NValt on Windows

One of the few programs I really miss from macOS is nValt. I used that (rather than Notational Velocity) for a number of years for storing notes and stored everything in it from blog posts, to research notes and paper reviews. It worked well and I preferred it to Evernote.

Since then however, I’ve discovered Zim Wiki and I use that for storing my data that where I may need images, as at the end of the day, it saves data as a text file still, so I’ll be able to access it at a later date wherever. However, jsut for notes and short notes (or even longer items), I continued to use plain text. On Windows and Linux, this has usually been by using Sublime Text or Atom 1.

In general, this has worked reasonably well. I’ve installed a few Sublime plugins to try and help replicate nValt slightly, using the article I found here. Basically this recommends a few plugins, such as Advanced New File (and a few other search ones, but I’ve basically not installed these on my recent version and I’ve noticed no difference). Overall, I’ve been able to write blog posts as and when I’ve needed to and I’ve been able to use it fairly successfully, but it’s never been as straight forward and easy to use as nValt, which is a shame.


I’ve occasionally tried to find different editors that will do the job of nValt. There’s Resophnotes for example, however, this syncs using Simplenote and doesn’t save files locally as Markdown files (but that’s perhaps me being picky). There’s also nvPy which is a Python implementation of nValt, but again this syncs with Simplenote and I really don’t need this feature, I just want the files saved locally where I want to save them.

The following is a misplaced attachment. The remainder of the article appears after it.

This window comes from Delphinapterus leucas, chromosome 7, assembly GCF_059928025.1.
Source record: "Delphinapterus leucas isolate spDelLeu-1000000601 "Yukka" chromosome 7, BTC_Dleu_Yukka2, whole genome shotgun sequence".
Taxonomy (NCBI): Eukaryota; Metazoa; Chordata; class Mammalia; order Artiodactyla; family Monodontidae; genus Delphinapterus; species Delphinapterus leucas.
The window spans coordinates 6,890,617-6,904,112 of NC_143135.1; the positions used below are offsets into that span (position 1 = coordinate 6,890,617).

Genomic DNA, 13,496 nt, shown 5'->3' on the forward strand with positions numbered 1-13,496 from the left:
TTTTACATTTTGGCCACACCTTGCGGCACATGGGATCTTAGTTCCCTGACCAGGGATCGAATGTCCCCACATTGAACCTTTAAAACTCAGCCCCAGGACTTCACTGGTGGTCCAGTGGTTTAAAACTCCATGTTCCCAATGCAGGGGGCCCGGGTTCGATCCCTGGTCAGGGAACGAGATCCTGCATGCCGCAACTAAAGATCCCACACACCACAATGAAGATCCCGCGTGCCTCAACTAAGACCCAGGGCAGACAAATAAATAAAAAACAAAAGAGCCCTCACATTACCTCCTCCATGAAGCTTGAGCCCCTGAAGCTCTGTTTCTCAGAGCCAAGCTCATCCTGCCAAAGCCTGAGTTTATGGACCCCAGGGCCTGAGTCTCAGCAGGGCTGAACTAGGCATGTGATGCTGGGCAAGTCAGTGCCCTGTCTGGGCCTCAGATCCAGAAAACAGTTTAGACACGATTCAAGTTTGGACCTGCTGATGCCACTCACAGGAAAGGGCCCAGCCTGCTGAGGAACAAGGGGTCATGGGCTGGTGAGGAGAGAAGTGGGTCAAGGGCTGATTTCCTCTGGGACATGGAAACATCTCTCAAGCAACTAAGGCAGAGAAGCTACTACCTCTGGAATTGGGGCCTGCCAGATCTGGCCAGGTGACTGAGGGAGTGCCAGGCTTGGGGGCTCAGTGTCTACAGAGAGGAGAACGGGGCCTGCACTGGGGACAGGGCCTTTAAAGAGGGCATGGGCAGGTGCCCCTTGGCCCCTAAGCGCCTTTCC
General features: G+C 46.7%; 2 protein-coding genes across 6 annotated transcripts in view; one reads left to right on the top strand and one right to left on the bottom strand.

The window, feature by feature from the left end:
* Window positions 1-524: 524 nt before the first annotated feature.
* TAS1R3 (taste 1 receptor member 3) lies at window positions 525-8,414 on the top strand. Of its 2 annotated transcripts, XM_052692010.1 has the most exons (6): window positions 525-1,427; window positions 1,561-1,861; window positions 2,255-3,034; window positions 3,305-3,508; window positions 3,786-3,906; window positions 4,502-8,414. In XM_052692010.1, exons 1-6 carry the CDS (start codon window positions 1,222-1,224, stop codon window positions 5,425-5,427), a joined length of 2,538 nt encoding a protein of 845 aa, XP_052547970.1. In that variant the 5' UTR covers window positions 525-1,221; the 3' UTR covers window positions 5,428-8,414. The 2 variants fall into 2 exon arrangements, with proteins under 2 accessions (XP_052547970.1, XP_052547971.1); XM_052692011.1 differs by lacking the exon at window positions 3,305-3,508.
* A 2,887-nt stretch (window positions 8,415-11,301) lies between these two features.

So during my browsing on Alternativeto, I managed to come across QOwnNotes that seemed to promise the nValt experience I was after. Free and open source, which was a good sign, I downloaded it in the hope if would be the text editor I was looking for.

Initial Impressions

Opening up the program to start with, it was similar to nValt, but perhaps not quite as simple as I might like it. It has the notes list on the left hand side of the screen and then the main note body to the right.


The screenshot shows the QOwnnote window with the Dark Materials theme applied (found within the settings) and with the font changed to Mono Dyslexic 2.

However, the latest version of the software (in the few months I’ve been using it, updates have been fairly often) allows the user to make a choice about how it’s viewed to start with - either full, minimal or single column, with single column being essentially the nValt layout, with toolbar. Ideal! The view is easily able to be customised to be able to display various items which is above and beyond what could be done in nValt.